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Thread: What if - Spain joined the Axis in 1939.

  1. #61
    Senior Contributor Mihais's Avatar
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    Quote Originally Posted by Officer of Engineers View Post
    And again we come back to the point that once Stalin lost Europe, he has no choice but to turn his attention East and the result would have been a defeat of Japan in 42 and the entire Allies (vs the Axis) re-orienting itself back towards Europe.
    Sir,the talk about this was lengthy?Military aspects asides,even the Soviets can collapse and even Stalin may get a revolt.Turning East means admitting defeat.Soviet authority collapsed hard in areas where defeat was a prospect such as Ukraine and Caucasus.Turkic nations in Central Asia aren't more prone to dying for Soviet cause than the Tatars or Chechens.The Russian soldier in 1941 surrendered en masse for USSR and only the NKVD kept a semblance of organization.The Russian soldier from late 1942 onwards died en masse for Mother Russia,because Stalin had enough sense to change the tone.Also fewer commissars were needed.
    Turks do not even speak Russian,they don't believe in USSR and they don't like Mother Russia.They may keep the line when and where the commissars are present.But they may also imitate some Cossack regiments that killed the bastards,teared the red flag and changed sides with their colonel at the front.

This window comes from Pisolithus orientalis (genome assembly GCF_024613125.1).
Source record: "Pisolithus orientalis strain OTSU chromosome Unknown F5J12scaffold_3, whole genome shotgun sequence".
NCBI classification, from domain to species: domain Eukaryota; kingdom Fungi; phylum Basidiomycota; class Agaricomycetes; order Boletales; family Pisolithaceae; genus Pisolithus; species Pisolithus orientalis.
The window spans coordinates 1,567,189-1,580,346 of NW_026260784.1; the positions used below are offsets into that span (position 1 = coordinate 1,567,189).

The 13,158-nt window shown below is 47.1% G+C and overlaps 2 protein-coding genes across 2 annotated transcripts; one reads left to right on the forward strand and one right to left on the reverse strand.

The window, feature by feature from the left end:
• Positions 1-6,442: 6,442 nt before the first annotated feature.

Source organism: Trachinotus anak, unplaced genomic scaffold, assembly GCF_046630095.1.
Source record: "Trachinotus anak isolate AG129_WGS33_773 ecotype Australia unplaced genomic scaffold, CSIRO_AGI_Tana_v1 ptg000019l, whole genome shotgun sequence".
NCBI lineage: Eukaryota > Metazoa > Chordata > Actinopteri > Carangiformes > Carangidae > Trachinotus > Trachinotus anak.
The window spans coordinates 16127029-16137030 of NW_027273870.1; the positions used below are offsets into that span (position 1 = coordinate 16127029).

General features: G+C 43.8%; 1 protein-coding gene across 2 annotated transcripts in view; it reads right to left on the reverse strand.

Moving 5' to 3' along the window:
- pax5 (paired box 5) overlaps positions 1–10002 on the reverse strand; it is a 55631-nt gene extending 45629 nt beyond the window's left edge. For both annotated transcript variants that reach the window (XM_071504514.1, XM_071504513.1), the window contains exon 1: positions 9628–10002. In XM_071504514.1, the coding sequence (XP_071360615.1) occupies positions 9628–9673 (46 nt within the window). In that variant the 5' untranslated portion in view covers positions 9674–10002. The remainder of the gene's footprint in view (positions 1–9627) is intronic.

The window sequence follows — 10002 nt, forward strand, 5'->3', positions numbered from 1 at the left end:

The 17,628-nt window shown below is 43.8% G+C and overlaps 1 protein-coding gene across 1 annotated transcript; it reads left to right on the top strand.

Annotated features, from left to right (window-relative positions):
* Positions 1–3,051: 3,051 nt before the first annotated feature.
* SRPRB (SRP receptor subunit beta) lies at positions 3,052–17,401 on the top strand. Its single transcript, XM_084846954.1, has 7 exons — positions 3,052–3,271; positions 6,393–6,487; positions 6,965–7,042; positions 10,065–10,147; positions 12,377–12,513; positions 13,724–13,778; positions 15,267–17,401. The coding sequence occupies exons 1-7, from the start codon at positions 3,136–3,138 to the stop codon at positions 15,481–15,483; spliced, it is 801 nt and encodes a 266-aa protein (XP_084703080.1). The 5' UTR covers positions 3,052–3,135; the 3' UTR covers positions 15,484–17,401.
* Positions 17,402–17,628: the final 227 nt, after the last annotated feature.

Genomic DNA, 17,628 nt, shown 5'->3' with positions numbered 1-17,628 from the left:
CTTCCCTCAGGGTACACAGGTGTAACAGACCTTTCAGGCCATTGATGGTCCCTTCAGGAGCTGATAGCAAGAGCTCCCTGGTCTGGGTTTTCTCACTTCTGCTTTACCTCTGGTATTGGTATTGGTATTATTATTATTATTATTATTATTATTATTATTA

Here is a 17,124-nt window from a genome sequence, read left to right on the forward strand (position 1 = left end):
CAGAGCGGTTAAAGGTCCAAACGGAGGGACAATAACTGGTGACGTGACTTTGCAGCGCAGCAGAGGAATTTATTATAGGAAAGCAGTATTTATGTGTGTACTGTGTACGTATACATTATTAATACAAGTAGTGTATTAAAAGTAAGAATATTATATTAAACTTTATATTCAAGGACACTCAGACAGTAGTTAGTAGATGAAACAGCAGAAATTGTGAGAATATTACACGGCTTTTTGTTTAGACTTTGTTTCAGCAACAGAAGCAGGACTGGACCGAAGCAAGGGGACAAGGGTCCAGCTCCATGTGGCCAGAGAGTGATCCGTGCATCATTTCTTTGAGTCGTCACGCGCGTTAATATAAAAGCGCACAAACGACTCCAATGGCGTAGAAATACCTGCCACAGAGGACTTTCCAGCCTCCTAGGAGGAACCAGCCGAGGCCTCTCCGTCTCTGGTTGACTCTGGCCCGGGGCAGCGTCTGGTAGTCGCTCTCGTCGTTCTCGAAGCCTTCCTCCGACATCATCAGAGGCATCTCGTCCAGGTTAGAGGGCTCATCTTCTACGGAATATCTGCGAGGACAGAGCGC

Those who know don't speak
    He said to them, "But now if you have a purse, take it, and also a bag; and if you don't have a sword, sell your cloak and buy one. Luke 22:36

  2. #62
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    Quote Originally Posted by zraver View Post
    No, but trying to reduce the severity of it is in a lot of countries.
    Not trying to reduce your point but merely to put into context. Beslan entrenched Cossack hatre of the Muslims for the next 100 years even though it was less than 100 Muslims who took part in that action.

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    Quote Originally Posted by Officer of Engineers View Post
    Vis-a-vi the Kwantung Army? The Soviets would have taken heavier casualties (though not by much) but the outcome would not have been in doubt and the resulting benefits (4 Chinese Armies and a penal Japanese Army) as well as the entire Japanese war production centre (Korea) would have been worth the effort and casualties.
    Oh by quite a bit I think. In 43 the Soviet forces in the East are basically equipped with BT series and T-26 type tanks not T-34's and KV's. Japanese AT weaposn can defeat these and the IJA is at its peak in China as far as tank and artillery strengths go. The Soviets also do not have the practice of large sustained offensives, far fewer trucks, less petrol and far less ammuntion to sustain an operation. They would make gains, but I doubt they could go all the way.

  4. #64
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    Quote Originally Posted by Mihais View Post
    Sir,the talk about this was lengthy?Military aspects asides,even the Soviets can collapse and even Stalin may get a revolt.Turning East means admitting defeat.
    We got beat by the Tuetonics. Are we going to admit that we can't beat the Japs?

  5. #65
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    Quote Originally Posted by zraver View Post